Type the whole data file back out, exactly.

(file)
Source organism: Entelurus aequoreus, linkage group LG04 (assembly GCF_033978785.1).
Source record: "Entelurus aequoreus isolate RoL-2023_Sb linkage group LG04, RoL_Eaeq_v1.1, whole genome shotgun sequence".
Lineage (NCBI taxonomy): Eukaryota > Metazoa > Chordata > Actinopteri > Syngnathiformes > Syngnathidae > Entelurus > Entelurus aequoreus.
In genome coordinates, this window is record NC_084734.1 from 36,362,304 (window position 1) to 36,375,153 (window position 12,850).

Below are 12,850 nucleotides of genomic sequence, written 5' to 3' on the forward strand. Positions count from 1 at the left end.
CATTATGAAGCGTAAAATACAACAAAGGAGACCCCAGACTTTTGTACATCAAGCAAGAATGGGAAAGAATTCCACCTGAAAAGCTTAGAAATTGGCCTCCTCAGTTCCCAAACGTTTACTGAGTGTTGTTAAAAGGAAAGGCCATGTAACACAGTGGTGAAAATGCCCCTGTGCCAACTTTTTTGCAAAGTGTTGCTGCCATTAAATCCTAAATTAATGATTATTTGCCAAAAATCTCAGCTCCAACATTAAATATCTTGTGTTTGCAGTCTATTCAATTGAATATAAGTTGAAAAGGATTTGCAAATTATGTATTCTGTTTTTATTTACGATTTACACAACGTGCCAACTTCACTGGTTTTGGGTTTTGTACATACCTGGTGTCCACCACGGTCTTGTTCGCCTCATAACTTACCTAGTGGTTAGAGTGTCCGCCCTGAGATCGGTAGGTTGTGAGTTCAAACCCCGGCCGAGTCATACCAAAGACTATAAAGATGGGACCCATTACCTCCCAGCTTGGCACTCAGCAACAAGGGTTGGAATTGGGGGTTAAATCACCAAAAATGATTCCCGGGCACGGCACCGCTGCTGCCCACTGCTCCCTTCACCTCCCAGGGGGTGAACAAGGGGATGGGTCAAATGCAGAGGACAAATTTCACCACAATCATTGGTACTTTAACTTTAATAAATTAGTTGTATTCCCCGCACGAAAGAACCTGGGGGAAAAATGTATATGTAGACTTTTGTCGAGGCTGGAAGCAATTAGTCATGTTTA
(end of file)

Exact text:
Source organism: Entelurus aequoreus, linkage group LG04 (assembly GCF_033978785.1).
Source record: "Entelurus aequoreus isolate RoL-2023_Sb linkage group LG04, RoL_Eaeq_v1.1, whole genome shotgun sequence".
Lineage (NCBI taxonomy): Eukaryota > Metazoa > Chordata > Actinopteri > Syngnathiformes > Syngnathidae > Entelurus > Entelurus aequoreus.
In genome coordinates, this window is record NC_084734.1 from 36,362,304 (window position 1) to 36,375,153 (window position 12,850).

Below are 12,850 nucleotides of genomic sequence, written 5' to 3' on the forward strand. Positions count from 1 at the left end.
CATTATGAAGCGTAAAATACAACAAAGGAGACCCCAGACTTTTGTACATCAAGCAAGAATGGGAAAGAATTCCACCTGAAAAGCTTAGAAATTGGCCTCCTCAGTTCCCAAACGTTTACTGAGTGTTGTTAAAAGGAAAGGCCATGTAACACAGTGGTGAAAATGCCCCTGTGCCAACTTTTTTGCAAAGTGTTGCTGCCATTAAATCCTAAATTAATGATTATTTGCCAAAAATCTCAGCTCCAACATTAAATATCTTGTGTTTGCAGTCTATTCAATTGAATATAAGTTGAAAAGGATTTGCAAATTATGTATTCTGTTTTTATTTACGATTTACACAACGTGCCAACTTCACTGGTTTTGGGTTTTGTACATACCTGGTGTCCACCACGGTCTTGTTCGCCTCATAACTTACCTAGTGGTTAGAGTGTCCGCCCTGAGATCGGTAGGTTGTGAGTTCAAACCCCGGCCGAGTCATACCAAAGACTATAAAGATGGGACCCATTACCTCCCAGCTTGGCACTCAGCAACAAGGGTTGGAATTGGGGGTTAAATCACCAAAAATGATTCCCGGGCACGGCACCGCTGCTGCCCACTGCTCCCTTCACCTCCCAGGGGGTGAACAAGGGGATGGGTCAAATGCAGAGGACAAATTTCACCACAATCATTGGTACTTTAACTTTAATAAATTAGTTGTATTCCCCGCACGAAAGAACCTGGGGGAAAAATGTATATGTAGACTTTTGTCGAGGCTGGAAGCAATTAGTCATGTTTA